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B.C. pledges $1M for harm reduction to prevent overdose deaths among construction workers

Funding will expand Tailgate Toolkit program, which has already been operating on Vancouver Island
A construction worker works on the roof line of apartments under construction in the 1600 block of E. Marine View Drive on Friday, April 24, 2020 in Everett, Wa. (Andy Bronson / The Herald)

The province is pledging $1 million towards expanding a program aimed at reducing illicit drug poisonings among construction workers in B.C.

Addictions Minister Sheila Malcolmson said that the funding would be aimed at expanding the Tailgate Toolkit Project, which offers harm reduction and treatment programs for construction and trades workers.

Malcolmson said that the construction industry has been hit hard by B.C.’s overdose crisis, which has worsened as drugs have become more toxic in recent years. The most recent data from the BC Coroners Service showed that 71 per cent of the 1,782 people who died as a result of toxic drugs in 2021 were aged 30 to 59, and 79 per cent were male. According to the 2020 B.C. Labour Force Survey, 86 per cent of those who worked in construction were male.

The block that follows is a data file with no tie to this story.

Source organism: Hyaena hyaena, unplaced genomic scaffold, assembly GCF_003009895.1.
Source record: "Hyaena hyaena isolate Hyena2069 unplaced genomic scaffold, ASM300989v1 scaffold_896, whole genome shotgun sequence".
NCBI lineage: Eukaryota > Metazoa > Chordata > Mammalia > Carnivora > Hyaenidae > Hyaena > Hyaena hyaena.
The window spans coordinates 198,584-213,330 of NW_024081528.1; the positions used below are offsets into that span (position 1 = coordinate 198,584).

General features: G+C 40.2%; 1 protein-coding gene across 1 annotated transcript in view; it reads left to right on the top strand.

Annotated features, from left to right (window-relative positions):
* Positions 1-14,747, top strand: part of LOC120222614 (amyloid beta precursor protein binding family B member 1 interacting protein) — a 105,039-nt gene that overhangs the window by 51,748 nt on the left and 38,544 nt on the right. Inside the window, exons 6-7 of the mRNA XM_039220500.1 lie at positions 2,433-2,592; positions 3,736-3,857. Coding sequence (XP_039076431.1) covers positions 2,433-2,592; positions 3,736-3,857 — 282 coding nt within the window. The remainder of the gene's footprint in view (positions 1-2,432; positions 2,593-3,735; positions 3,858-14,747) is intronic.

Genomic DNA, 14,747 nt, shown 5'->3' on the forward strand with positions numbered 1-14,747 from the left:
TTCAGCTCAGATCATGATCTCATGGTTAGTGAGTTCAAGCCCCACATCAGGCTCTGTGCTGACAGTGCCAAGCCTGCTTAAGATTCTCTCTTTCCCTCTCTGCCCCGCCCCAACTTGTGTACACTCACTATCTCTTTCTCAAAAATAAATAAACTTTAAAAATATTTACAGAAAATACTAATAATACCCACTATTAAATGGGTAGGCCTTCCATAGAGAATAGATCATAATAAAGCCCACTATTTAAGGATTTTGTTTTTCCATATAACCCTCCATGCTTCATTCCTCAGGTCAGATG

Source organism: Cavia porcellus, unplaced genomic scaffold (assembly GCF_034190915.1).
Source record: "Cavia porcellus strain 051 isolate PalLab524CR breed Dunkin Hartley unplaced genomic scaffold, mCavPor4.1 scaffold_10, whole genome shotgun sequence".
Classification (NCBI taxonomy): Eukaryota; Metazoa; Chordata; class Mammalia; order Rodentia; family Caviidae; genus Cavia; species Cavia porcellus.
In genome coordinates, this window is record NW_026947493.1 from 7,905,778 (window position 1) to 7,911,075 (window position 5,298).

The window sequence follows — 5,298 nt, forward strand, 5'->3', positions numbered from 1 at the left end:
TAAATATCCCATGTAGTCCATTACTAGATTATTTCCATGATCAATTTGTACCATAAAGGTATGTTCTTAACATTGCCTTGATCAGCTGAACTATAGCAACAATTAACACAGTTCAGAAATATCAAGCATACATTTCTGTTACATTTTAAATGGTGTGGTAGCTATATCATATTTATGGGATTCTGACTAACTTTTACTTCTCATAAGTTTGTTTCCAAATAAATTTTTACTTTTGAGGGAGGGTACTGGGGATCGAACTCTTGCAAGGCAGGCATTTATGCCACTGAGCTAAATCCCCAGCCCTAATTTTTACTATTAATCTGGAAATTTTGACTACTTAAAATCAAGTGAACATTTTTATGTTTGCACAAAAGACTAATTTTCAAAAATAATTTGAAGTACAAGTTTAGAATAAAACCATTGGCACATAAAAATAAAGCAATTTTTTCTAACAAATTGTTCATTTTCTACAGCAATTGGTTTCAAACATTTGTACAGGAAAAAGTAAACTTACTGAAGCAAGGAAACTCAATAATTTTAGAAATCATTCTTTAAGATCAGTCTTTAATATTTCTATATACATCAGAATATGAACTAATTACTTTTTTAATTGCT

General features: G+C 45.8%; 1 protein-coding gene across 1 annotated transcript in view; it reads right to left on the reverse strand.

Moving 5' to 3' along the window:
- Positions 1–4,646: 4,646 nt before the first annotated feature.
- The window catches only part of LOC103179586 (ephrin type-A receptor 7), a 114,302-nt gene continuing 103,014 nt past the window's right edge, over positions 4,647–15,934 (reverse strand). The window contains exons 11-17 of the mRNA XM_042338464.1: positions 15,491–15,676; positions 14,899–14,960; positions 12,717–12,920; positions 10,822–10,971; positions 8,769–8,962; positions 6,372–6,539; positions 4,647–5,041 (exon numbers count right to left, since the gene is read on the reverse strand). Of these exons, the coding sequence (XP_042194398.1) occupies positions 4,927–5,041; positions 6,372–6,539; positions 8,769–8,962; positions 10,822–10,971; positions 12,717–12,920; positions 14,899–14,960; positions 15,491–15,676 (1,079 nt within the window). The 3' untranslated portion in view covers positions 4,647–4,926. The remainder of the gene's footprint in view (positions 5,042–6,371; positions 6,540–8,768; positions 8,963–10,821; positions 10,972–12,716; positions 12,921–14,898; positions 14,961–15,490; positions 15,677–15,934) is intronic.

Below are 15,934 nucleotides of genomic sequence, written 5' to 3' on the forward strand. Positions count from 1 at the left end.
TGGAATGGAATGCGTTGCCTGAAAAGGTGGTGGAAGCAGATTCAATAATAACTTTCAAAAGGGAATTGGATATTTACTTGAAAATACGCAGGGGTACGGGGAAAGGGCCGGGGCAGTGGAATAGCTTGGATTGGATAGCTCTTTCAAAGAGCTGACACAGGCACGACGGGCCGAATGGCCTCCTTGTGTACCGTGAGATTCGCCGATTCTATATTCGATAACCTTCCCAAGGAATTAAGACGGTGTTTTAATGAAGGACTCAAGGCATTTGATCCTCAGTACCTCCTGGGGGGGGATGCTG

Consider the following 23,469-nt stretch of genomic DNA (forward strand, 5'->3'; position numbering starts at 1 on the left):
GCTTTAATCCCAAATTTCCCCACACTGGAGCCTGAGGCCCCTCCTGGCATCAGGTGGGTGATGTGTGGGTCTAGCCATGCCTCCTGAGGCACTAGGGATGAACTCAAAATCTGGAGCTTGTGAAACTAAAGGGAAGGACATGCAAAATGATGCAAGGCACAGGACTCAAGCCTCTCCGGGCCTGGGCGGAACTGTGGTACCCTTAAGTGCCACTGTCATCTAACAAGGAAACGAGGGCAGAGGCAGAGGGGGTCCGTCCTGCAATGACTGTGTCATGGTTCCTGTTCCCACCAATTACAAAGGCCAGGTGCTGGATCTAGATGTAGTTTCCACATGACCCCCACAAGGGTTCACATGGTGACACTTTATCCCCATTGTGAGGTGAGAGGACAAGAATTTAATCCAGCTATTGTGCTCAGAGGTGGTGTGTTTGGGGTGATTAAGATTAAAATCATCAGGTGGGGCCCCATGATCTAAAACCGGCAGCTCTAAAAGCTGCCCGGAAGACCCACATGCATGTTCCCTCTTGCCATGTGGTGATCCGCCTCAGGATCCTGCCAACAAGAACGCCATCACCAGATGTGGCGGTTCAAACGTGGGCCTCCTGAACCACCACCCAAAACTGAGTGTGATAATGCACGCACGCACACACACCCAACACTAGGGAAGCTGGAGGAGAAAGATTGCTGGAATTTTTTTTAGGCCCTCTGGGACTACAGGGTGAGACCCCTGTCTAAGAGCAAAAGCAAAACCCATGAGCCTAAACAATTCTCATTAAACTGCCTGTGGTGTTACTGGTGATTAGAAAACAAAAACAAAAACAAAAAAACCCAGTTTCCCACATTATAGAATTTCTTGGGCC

Malcolmson said that 20 per cent of those who die due to the illicit drug crisis in B.C. are construction or trades workers, or work as equipment operators.

“This particular sector has been hit hard,” Malcolmson said, adding that stigma often leads to workers using alone.

“Using drugs alone often means dying alone,”she added, noting that 69 per cent of those who die due to illicit drug overdoses used alone.

According to the addictions ministry, the Tailgate Toolkit includes training for managers to recognize and provide support for people with substance use and mental health challenges, including mental health first aid, naloxone training and safer ways to manage pain. It will also provide print and digital resources to highlight harm reduction and recovery services available to workers.

READ MORE: B.C. paramedics receive record number of overdose calls in 2021, up 31% since 2020


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